To configure a WCF service, replace the code in app.config fileof ‘CustomersDBServiceLibrary’ as shown below –

<?xml version="1.0" encoding="utf-8" ?>
<configuration>
  
  <connectionStrings>
    <add name="CustomersDBEntities" connectionString="metadata=res://*/CustomersModel.csdl|
         res://*/CustomersModel.ssdl|res://*/CustomersModel.msl;provider=System.Data.SqlClient;
         provider connection string=&quot;Data Source=RAMILU-PC\SQLEXPRESS;Initial Catalog=CustomersDB;
         Integrated Security=True;Pooling=False;MultipleActiveResultSets=True&quot;" 
         providerName="System.Data.EntityClient" />
  </connectionStrings>
  
  <system.web>
    <compilation debug="true" />
  </system.web>
  <system.serviceModel>
    <services>
      <service name="CustomersDBServiceLibrary.CustomerService">
        <clear />
        <endpoint address="mex" binding="mexHttpBinding" contract="IMetadataExchange"
          listenUriMode="Explicit">
          <identity>
          </identity>
        </endpoint>
        <endpoint address="http://localhost:8080/customerservice" binding="basicHttpBinding"
          bindingConfiguration="" bindingName="basic" contract="CustomersDBServiceLibrary.ICustomerService" />
        <host>
          <baseAddresses>
            <add baseAddress="http://localhost/" />
          </baseAddresses>
        </host>
      </service>
    </services>
    <behaviors>
      <serviceBehaviors>
        <behavior>
          <serviceMetadata httpGetEnabled="True"/>
          <serviceDebug includeExceptionDetailInFaults="False" />
        </behavior>
      </serviceBehaviors>
    </behaviors>
  </system.serviceModel>

</configuration>

================================================================================================

STEP # 4 – Hosting WCF Service

Create a simple Console application which will host the WCF service created in step # 3.

================================================================================================

  1. Right Click –> ‘MVPwithWCF’ solution in the solution explorer –> Add –> New Project
  2. Select Visual C# –> Windows Template –> Console Application Template
  3. Name –> ‘CustomersDBServiceHost’
  4. Click OK

Open Program.cs (this file is automatically created on project creation time) or else do create a class of suitable name.

Before writing any code to host our WCF service. We need to add some references –

  1. Right Click ‘CustomersDBServiceHost’ in solution explorer –> Add Reference –> Projects tab –> select ‘CustomersDBServiceLibrary’ –> click OK.
  2. Right Click ‘CustomersDBServiceHost’ in solution explorer –> Add Reference –> .NET tab –> select ‘System.ServiceModel’ –> click OK.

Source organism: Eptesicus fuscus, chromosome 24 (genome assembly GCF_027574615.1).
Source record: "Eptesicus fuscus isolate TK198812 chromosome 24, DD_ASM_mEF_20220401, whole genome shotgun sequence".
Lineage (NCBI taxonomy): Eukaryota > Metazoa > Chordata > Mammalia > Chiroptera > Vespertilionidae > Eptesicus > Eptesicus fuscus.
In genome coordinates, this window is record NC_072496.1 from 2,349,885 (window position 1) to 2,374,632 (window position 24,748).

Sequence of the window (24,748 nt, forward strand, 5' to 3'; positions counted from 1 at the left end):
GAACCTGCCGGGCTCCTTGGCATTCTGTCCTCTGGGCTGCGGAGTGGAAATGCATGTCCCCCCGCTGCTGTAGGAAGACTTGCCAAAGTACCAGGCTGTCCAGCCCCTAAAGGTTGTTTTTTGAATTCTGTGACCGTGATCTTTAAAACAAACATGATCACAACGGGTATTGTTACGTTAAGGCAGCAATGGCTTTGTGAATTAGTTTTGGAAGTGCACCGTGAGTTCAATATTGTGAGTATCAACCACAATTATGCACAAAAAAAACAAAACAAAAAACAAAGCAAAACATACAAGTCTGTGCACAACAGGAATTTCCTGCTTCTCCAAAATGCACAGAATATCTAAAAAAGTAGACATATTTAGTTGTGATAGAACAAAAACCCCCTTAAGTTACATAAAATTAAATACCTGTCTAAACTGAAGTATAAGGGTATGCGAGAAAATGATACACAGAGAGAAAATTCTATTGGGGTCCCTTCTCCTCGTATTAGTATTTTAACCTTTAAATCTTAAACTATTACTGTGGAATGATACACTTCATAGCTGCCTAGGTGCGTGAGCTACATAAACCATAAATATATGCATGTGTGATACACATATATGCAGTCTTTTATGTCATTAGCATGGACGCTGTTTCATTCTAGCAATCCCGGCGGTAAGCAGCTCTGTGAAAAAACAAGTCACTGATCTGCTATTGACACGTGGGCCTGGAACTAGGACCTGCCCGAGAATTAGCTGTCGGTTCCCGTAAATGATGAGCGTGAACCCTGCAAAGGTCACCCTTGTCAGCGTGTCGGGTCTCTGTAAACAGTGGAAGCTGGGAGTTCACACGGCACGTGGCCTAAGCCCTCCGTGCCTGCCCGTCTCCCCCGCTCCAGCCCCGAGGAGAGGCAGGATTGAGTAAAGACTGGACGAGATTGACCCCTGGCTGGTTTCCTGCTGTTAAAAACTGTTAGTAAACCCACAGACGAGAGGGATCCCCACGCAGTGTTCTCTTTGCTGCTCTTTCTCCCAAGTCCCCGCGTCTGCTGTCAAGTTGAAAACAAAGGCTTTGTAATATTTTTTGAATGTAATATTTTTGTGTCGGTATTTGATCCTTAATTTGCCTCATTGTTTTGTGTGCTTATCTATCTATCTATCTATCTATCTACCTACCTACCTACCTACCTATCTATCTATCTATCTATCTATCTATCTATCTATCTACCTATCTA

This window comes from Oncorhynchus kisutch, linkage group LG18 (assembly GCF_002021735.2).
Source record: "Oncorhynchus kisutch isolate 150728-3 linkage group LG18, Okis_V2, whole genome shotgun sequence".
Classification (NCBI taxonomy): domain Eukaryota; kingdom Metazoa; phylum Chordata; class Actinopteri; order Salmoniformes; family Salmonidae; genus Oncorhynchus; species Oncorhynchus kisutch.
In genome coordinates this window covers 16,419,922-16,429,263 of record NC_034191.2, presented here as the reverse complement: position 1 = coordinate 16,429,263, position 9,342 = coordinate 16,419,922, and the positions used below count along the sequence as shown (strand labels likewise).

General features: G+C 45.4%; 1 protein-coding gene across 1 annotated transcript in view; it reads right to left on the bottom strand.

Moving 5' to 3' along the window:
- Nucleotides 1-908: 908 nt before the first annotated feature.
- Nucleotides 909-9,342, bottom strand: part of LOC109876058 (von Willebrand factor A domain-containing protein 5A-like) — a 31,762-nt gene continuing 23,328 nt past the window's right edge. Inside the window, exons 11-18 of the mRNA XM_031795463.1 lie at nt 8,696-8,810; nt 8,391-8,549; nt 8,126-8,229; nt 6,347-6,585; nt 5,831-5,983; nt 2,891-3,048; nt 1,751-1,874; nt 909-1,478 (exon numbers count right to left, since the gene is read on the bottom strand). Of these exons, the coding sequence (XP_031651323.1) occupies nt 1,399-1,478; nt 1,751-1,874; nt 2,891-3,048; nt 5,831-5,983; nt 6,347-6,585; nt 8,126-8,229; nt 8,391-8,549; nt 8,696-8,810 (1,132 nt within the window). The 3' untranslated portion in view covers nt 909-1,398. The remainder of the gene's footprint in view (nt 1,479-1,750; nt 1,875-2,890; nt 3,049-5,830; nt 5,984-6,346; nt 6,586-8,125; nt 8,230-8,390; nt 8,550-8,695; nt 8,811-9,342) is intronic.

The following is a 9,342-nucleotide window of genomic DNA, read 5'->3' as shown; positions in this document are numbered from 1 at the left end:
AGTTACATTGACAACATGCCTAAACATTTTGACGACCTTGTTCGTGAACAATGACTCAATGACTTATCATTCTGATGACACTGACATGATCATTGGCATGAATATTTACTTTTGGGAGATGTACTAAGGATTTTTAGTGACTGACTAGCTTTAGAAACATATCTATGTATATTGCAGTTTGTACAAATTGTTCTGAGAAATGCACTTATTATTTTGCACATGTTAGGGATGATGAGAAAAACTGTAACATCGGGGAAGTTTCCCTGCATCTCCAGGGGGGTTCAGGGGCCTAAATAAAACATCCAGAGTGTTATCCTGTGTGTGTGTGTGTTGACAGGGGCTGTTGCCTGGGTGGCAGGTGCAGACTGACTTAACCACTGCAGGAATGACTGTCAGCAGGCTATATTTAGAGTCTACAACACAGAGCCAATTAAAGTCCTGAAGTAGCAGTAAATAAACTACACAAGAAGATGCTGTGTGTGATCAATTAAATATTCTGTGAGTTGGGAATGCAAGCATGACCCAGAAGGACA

3. Also place a app.config file with end point configuration from the ‘CustomerDBServiceLibrary’ into ‘CustomersDBServiceHost’.

Now place the following code in the Program.cs –

using System;
using System.Collections.Generic;
using System.Linq;
using System.Text;
using System.ServiceModel;
using CustomersDBServiceLibrary;

namespace CustomersDBServiceHost
{
    class Program
    {
        static void Main(string[] args)
        {
            ServiceHost schost = new ServiceHost(typeof(CustomerService));
            schost.Open();

            Console.WriteLine("CustomerService is running...Please press enter to stop the service!!!");
            Console.ReadLine();

            schost.Close();
        }
    }
}

Once the coding part is done, we have to set the startup object for the ‘CustomerDBServiceHost’ – Right Click ‘CustomerDBServiceHost’ –> Select Properties –> Set StartUp Object to ‘Program.cs’

This completes hosting of WCF Service.

With this we completed the background processing units of the reqirement. Now lets start up with a new website which will implement MVP Pattern.

================================================================================================

STEP # 5 – Create a Website for MVP Pattern implementation

Here we create a normal ASP.Net website and use the WCF service which was created in Step # 4.

================================================================================================

  1. Right Click ‘MVPwithWCF’ Solution in the Solution Explorer of VS 2010
  2. Add –> New Website…
  3. Visual C# –> ASP.Net Empty Website –> Name: MVPWesite
  4. Click OK